An der Etsch

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Teutonic Bailiwick on the Adige and in the mountains
Deutschordensballei An der Etsch und im Gebirge
State of the Holy Roman Empire
1260–1805 County of Tyrol


Coat of arms of
the Teutonic Order

Commandries in 1788
Capital Bolzano
Government Theocracy
Historical era Middle Ages
 -  Established 1260
 -  Joined Austrian Circle 1512
 -  Ceded to Kingdom of Bavaria 1805

An der Etsch und im Gebirge (German for 'On the Etsch and in the Mountains') was a bailiwick (Ballei) of the Teutonic Order, created about 1260 and based around Bolzano (Bozen), now in the Italian province of South Tyrol, comprising several commandries in the former County of Tyrol and the adjacent Bishopric of Trent.

One of the Teutonic provinces within the Holy Roman Empire, An der Etsch held the feudal status of Imperial immediacy as a registered Imperial State. Its commandries were subordinate to a Landkomtur (commendator provincialis), who himself was answerable to the Deutschmeister commander of all bailiwicks in Germany and Italy, at times directly to the Grand Master.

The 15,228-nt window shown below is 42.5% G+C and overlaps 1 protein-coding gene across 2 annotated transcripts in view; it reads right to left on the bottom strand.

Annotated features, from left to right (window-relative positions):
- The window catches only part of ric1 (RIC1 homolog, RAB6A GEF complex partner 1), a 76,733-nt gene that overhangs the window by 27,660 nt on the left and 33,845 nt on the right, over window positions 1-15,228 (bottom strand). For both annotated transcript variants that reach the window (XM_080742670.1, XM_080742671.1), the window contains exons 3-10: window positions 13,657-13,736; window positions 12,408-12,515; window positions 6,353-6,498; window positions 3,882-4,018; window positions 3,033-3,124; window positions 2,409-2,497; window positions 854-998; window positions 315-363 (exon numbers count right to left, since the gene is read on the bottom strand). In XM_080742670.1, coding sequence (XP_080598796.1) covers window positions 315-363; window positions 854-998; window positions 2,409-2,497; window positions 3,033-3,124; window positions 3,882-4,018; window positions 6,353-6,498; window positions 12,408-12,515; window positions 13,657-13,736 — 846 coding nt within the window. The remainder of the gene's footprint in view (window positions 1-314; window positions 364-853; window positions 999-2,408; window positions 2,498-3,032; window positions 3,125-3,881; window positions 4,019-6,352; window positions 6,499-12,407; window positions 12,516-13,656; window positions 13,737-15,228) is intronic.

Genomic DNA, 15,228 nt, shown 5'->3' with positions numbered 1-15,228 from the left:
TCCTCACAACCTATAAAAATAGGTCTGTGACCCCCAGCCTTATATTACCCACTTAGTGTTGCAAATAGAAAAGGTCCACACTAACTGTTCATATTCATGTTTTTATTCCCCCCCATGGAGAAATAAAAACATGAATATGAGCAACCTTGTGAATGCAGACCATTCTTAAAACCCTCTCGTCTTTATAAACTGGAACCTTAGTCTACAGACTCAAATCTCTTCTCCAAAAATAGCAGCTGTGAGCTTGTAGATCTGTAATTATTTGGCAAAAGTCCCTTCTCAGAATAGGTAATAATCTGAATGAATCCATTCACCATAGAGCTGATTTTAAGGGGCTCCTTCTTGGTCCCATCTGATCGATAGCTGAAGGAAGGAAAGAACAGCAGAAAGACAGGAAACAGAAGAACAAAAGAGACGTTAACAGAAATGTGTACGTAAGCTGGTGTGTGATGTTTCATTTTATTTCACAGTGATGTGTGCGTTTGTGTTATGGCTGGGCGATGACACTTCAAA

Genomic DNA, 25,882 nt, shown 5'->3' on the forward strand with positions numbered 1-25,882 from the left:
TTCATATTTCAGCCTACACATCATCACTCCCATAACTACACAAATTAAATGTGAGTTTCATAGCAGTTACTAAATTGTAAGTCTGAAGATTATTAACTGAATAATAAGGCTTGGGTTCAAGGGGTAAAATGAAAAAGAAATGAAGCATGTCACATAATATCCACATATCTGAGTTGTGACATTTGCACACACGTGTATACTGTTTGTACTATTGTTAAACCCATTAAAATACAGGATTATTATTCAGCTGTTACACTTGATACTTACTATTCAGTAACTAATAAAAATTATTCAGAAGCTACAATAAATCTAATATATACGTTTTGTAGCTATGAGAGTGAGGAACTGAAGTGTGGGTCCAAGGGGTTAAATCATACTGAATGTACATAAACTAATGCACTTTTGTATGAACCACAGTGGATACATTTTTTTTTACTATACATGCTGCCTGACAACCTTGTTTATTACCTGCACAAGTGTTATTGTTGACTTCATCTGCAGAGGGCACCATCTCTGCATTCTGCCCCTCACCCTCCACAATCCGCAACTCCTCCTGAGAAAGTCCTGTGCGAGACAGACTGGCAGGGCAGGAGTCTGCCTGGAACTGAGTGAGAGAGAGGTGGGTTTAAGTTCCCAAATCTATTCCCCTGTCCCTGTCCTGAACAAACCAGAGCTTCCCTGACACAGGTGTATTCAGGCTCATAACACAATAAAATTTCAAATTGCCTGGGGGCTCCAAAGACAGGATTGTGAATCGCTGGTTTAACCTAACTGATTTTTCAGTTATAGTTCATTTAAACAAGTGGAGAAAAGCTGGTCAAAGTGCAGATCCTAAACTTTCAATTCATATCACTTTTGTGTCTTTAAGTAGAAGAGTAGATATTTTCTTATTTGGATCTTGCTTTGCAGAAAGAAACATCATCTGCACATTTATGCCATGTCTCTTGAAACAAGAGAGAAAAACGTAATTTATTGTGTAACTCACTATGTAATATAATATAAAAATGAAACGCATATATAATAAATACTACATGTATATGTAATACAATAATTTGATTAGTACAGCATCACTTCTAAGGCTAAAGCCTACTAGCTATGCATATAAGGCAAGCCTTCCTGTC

History[edit]

Commandry (Deutschhaus) Bolzano

The Teutonic Knights had erected a first hospital at the confluence of Etsch and Eisack near Bozen in 1202, followed by several hostels along the mountain road up to the Brenner Pass, vital for the Holy Roman Emperors heading for Italy or on crusades to the Holy Land.

The bailiwick lost its autonomy during the Napoleonic Wars upon the 1805 Peace of Pressburg, when Tyrol was ceded to the newly established Kingdom of Bavaria and finally incorporated into the Austrian Empire in 1814. From the view of the Teutonic Order, the province was never disestablished and up to today An der Etsch denotes the lay brothers' organisation in South Tyrol.

Commandries around 1400[edit]

References[edit]

This article incorporates information from the German Wikipedia.